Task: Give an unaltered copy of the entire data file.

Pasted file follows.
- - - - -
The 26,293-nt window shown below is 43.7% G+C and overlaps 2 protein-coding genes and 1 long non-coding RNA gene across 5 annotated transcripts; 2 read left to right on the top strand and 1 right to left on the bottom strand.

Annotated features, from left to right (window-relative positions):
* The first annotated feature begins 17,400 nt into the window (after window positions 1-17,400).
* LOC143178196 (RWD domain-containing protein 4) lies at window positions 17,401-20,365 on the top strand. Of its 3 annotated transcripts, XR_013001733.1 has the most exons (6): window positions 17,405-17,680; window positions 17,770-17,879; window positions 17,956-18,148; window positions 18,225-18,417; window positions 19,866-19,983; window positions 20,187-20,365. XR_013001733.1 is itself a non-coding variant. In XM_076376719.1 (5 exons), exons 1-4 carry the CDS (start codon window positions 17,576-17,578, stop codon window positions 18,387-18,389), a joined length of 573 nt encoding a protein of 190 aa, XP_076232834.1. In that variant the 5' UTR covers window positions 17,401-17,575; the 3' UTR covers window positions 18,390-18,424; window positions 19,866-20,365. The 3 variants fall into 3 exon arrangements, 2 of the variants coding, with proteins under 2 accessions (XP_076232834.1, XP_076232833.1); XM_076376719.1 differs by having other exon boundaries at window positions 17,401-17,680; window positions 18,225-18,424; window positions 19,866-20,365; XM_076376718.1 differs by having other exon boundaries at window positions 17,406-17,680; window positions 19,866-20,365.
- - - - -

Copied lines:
The 26,293-nt window shown below is 43.7% G+C and overlaps 2 protein-coding genes and 1 long non-coding RNA gene across 5 annotated transcripts; 2 read left to right on the top strand and 1 right to left on the bottom strand.

Annotated features, from left to right (window-relative positions):
* The first annotated feature begins 17,400 nt into the window (after window positions 1-17,400).
* LOC143178196 (RWD domain-containing protein 4) lies at window positions 17,401-20,365 on the top strand. Of its 3 annotated transcripts, XR_013001733.1 has the most exons (6): window positions 17,405-17,680; window positions 17,770-17,879; window positions 17,956-18,148; window positions 18,225-18,417; window positions 19,866-19,983; window positions 20,187-20,365. XR_013001733.1 is itself a non-coding variant. In XM_076376719.1 (5 exons), exons 1-4 carry the CDS (start codon window positions 17,576-17,578, stop codon window positions 18,387-18,389), a joined length of 573 nt encoding a protein of 190 aa, XP_076232834.1. In that variant the 5' UTR covers window positions 17,401-17,575; the 3' UTR covers window positions 18,390-18,424; window positions 19,866-20,365. The 3 variants fall into 3 exon arrangements, 2 of the variants coding, with proteins under 2 accessions (XP_076232834.1, XP_076232833.1); XM_076376719.1 differs by having other exon boundaries at window positions 17,401-17,680; window positions 18,225-18,424; window positions 19,866-20,365; XM_076376718.1 differs by having other exon boundaries at window positions 17,406-17,680; window positions 19,866-20,365.